We are all easily entranced by new products, services, ideas, applications and…..people. It is hard to resist the temptation of the “new.” Even the answer to the question, “Do you want the La-Z-Boy you see here, or what is behind door no. 2?” almost always gets answered “Door no. 2, Drew!”
Most new things come all wrapped up and pretty, shiny and new--but mostly they're just different. I call it the shiny penny syndrome (not original) and I have made this mistake plenty.
This is how many consultants earn their living. They know pretty much what you tell them, but do a better job of articulating it, organizing it, and then telling you what you must do… later. Still , they look good in suits, mill around smartly, and are awfully impressive. Shiny pennies. Not true? How many studies do you have in your drawer that have not been acted upon…yet?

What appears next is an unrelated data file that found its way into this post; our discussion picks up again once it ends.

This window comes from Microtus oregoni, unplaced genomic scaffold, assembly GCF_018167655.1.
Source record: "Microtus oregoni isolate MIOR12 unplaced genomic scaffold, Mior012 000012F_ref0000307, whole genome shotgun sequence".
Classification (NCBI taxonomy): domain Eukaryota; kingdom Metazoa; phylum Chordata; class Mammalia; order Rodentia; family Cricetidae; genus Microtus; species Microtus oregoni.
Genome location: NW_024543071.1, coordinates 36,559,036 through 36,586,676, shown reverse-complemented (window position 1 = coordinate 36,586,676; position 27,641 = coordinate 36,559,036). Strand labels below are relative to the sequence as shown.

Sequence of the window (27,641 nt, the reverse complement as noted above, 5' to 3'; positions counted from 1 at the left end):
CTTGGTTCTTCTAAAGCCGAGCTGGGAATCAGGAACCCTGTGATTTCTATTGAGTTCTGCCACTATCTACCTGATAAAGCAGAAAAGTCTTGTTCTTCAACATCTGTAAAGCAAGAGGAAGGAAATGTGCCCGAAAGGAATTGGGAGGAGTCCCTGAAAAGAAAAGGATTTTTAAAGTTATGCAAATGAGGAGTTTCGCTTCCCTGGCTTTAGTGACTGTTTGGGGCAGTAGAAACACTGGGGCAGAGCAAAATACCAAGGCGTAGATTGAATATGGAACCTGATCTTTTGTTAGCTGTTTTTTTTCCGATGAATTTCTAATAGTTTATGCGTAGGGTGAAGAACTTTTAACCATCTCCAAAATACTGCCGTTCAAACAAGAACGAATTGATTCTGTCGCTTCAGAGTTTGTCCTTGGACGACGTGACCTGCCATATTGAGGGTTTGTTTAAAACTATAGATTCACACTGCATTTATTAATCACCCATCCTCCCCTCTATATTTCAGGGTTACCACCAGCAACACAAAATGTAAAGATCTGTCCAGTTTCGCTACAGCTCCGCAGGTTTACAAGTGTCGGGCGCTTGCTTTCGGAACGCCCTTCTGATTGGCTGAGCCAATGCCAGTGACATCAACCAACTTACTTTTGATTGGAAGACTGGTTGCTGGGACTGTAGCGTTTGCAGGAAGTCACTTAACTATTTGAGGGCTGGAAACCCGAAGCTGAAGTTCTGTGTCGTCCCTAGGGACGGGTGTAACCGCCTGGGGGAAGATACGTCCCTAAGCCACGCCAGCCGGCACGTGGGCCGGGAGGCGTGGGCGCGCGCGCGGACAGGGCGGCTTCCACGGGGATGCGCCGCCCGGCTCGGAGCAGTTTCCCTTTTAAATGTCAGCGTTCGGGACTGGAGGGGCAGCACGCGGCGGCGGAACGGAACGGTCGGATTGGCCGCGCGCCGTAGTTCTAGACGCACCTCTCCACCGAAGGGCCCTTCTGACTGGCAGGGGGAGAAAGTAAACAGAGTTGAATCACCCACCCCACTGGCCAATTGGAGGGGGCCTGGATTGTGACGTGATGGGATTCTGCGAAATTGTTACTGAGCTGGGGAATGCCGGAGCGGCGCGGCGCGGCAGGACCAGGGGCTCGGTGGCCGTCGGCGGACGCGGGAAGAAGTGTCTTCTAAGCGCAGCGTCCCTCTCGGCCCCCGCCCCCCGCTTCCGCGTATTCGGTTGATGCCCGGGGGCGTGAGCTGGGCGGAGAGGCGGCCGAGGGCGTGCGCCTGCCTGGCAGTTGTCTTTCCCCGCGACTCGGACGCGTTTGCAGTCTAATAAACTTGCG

Sometimes new hires are like this too. They come in from another industry, fresh and energetic with a ready grasp of the issues. You don’t know them well yet, but the boss-man seems enamored, so you go along. These are times that dictate you go along, as you know.
Soon, most of the company realizes that shiny pennies look great, but they are not worth much. In the meantime, you have hitched your sled to the new lead dog.
Twitter might be like this too. It certainly is for the help-wanted industry, per this report by Toby Dayton in JobDig's Diggings.
G.L. Hoffman is a serial entrepreneur and venture investor/operator/incubator/mentor. Two of his companies have traveled the entire success path from the garage to IPO. Currently, he is chairman of JobDig, and his blog can be found at WhatWouldDadSay.com or at JobDig.com.